TL;DR In general, is currency handled to the third decimal place?

• Rounding should always occur as the final step of a calculation, not during intermediate steps. Otherwise rounding errors accumulate given the number of steps in a particular calculation. This is common practice in many industries, and if you want a customer-facing example, in Canada the literal metal penny has been eliminated. When you buy something for \$1.04, you actually pay \$1.05. When you buy something for \$1.02, you actually pay \$1.00. BUT if you pay by credit card, or electronic means, you would still pay the exact amount. That aside, this is not really a personal finance question. – Grade 'Eh' Bacon Jan 9 '18 at 17:49
• @Grade'Eh'Bacon re:Canada I detest the penny and long for the day that the US establishes a similar policy. – D Stanley Jan 9 '18 at 17:58
• If buy pants from a store in a jurisdiction that levies sales tax, you can end up owing extra pennies when buy products together versus separate, exactly like your insurance example due to rounding of the tax on the total. – Shannon Severance Jan 9 '18 at 18:19
• @user3042053 Your real issue does seem to be how to handle confrontation at work - the underlying question relies on whether you are 'right', but whether 'right' or 'wrong', there is a communication problem at your office where you don't feel comfortable expressing these comments (or, perhaps you are a little on the novice side of things, and aren't accepting proper feedback from your manager/coworkers). – Grade 'Eh' Bacon Jan 9 '18 at 20:11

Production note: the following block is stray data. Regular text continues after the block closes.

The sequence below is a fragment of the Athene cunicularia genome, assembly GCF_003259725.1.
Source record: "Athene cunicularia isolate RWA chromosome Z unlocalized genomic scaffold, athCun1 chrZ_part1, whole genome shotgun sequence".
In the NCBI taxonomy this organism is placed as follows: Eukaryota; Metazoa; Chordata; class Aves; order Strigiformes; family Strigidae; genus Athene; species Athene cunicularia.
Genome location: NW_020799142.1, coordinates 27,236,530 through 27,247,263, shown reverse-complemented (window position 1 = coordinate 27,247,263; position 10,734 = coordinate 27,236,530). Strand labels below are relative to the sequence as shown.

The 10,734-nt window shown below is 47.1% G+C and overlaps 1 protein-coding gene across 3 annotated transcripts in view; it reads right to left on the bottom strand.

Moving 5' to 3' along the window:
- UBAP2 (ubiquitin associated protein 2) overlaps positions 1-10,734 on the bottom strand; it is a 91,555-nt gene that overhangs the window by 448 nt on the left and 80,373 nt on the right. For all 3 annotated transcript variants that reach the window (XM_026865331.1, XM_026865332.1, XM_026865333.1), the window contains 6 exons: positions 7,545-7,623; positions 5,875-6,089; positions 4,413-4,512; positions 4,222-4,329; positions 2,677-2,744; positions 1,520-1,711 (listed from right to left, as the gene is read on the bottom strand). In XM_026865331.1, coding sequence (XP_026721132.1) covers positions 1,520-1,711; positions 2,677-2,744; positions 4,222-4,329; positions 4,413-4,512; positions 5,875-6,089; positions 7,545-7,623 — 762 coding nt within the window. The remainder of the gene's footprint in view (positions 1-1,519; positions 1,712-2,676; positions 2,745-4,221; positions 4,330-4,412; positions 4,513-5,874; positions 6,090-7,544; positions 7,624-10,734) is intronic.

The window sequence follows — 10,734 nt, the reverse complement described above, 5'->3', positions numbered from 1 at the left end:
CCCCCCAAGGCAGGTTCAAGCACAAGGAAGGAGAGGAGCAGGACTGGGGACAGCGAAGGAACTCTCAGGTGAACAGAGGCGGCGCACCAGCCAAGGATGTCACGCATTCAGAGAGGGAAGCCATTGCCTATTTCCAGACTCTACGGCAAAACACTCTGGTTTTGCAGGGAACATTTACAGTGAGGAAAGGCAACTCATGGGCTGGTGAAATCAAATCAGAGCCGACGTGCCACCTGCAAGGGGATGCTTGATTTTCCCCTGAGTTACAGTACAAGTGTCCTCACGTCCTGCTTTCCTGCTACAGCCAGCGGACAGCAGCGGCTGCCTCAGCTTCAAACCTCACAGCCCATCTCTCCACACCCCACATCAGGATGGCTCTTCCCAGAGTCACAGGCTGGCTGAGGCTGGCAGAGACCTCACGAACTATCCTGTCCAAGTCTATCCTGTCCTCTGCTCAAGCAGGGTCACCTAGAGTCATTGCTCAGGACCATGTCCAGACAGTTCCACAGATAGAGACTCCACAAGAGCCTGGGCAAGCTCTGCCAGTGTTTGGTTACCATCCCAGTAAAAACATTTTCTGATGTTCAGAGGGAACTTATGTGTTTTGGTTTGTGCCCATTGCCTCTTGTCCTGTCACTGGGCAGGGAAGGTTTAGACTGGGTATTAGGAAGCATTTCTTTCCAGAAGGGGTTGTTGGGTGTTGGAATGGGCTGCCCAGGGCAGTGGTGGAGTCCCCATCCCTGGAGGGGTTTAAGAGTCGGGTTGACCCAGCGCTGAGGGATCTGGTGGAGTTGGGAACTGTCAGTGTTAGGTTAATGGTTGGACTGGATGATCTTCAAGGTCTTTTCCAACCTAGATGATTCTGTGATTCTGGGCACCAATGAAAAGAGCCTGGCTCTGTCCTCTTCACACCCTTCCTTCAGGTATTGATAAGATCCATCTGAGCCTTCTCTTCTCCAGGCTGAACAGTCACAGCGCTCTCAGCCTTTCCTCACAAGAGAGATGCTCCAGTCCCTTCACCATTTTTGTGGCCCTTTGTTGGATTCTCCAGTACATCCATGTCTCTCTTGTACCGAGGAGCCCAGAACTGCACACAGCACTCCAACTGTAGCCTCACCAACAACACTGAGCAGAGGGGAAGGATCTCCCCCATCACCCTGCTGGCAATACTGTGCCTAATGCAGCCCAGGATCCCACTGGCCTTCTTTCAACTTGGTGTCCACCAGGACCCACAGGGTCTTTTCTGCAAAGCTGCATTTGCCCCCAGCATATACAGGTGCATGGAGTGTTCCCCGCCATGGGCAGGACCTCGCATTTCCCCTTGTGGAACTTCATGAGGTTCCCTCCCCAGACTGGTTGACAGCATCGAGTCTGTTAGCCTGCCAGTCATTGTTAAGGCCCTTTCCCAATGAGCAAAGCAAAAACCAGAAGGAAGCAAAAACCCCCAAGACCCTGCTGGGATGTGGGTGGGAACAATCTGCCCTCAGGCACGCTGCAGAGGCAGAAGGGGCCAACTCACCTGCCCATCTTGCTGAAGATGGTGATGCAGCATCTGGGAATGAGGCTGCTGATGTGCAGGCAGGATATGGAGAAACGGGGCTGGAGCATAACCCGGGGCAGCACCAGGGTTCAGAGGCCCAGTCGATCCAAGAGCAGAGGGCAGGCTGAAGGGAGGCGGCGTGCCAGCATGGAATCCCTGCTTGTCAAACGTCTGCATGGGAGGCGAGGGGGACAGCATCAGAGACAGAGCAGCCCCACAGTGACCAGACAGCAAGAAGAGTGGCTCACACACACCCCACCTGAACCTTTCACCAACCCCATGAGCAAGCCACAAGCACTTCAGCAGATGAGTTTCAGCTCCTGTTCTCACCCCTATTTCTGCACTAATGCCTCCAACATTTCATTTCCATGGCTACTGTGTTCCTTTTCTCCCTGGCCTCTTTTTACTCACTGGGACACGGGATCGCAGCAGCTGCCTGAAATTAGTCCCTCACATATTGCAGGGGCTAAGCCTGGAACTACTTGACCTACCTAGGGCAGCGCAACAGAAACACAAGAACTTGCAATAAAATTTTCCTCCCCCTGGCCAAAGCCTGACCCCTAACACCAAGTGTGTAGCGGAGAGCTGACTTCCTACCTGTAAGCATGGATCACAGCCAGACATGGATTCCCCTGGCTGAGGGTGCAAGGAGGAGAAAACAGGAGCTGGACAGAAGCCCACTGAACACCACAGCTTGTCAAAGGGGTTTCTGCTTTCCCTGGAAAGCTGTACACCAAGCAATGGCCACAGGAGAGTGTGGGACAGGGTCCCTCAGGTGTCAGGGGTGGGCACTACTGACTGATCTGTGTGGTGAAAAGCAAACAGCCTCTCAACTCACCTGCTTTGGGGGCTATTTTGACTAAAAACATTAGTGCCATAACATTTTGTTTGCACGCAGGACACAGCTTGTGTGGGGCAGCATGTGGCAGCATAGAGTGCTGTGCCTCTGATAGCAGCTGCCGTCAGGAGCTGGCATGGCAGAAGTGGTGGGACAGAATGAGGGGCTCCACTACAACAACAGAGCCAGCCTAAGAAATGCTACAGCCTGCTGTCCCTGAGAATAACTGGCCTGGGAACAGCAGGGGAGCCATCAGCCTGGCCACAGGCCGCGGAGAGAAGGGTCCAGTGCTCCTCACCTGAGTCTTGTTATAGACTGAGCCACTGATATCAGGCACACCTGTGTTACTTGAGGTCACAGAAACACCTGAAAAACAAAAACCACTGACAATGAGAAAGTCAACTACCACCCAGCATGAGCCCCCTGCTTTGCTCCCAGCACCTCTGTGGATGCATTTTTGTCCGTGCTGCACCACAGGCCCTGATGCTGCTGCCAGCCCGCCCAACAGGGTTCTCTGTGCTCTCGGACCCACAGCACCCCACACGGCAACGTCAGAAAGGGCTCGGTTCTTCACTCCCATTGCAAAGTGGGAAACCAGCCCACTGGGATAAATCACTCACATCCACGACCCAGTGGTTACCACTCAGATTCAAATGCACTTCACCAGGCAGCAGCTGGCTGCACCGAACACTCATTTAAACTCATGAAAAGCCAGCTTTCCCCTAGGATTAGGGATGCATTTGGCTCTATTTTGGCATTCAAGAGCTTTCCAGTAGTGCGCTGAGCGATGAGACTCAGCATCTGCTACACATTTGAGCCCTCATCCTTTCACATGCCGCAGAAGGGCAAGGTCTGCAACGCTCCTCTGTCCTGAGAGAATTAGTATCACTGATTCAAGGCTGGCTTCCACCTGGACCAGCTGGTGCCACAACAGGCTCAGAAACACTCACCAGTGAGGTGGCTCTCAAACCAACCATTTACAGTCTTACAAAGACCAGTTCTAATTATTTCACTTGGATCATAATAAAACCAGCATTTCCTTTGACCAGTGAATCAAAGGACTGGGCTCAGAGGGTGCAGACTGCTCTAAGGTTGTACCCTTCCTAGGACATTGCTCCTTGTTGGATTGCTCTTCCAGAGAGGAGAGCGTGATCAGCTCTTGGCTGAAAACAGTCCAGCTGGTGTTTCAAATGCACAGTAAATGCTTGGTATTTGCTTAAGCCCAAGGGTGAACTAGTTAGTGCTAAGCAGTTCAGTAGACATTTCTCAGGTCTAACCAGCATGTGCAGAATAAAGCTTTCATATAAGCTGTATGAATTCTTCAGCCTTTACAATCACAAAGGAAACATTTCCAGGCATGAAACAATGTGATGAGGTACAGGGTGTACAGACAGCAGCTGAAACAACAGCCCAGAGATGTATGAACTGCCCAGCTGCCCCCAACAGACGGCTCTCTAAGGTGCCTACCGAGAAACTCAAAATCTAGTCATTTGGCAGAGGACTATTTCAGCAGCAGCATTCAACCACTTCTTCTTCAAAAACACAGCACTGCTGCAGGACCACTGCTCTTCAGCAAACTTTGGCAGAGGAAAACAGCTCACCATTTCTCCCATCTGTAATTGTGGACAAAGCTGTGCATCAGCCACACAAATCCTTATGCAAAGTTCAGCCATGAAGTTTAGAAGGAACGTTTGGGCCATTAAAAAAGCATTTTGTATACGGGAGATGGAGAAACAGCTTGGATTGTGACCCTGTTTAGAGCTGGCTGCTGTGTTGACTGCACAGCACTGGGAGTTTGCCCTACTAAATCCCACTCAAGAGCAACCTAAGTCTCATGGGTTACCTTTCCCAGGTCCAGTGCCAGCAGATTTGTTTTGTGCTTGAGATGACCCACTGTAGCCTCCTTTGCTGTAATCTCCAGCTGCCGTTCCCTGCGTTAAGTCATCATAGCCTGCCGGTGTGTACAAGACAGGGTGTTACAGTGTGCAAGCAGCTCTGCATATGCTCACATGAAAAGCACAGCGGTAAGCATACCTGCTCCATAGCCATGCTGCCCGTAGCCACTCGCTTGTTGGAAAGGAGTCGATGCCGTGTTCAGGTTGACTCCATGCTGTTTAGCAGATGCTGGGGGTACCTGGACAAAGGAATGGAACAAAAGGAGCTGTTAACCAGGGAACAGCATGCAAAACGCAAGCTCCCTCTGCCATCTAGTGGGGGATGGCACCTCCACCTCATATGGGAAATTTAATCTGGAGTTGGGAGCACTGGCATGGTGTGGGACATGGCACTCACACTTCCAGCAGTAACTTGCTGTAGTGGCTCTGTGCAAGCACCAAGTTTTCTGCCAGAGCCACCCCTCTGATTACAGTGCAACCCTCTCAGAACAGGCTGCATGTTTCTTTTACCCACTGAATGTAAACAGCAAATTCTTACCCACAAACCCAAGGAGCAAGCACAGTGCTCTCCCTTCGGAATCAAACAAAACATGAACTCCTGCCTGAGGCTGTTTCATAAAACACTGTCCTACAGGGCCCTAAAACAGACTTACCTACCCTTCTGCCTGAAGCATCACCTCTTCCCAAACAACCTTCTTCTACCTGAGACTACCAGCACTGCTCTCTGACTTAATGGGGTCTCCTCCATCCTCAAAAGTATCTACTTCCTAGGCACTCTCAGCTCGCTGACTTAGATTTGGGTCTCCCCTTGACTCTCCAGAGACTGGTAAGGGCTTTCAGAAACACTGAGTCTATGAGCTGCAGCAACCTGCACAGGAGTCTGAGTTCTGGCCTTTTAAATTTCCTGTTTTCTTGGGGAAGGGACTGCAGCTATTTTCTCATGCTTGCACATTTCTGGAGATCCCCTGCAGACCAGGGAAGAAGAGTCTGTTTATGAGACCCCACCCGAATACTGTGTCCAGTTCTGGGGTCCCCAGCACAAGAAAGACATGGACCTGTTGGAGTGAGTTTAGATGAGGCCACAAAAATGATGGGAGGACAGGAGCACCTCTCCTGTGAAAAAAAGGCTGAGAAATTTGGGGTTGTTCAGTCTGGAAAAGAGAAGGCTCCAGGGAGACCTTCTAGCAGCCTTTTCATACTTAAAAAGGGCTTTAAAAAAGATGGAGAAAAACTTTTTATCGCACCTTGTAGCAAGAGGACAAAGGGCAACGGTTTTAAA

• At a former employer, I had many long arguments initiated by a junior accountant that the system I supported was working correctly on a daily Work In Process report "Machine count x list price" value did not match the "Job percent completion x quoted price" value by up to several pennies, because of a variant on this. We eventually reached a detente that I would only look into the system if the amount was off by a dollar or more. On the other hand, see Richard Pryor's character in Superman III. – user662852 Jan 9 '18 at 20:13

There is no law that requires that all prices be rounded to the nearest penny. Have you noticed that virtually every gas station in the US includes 0.9 cents per gallon in their gas prices? The price is not rounded until the total price is computed by multiplying by the amount.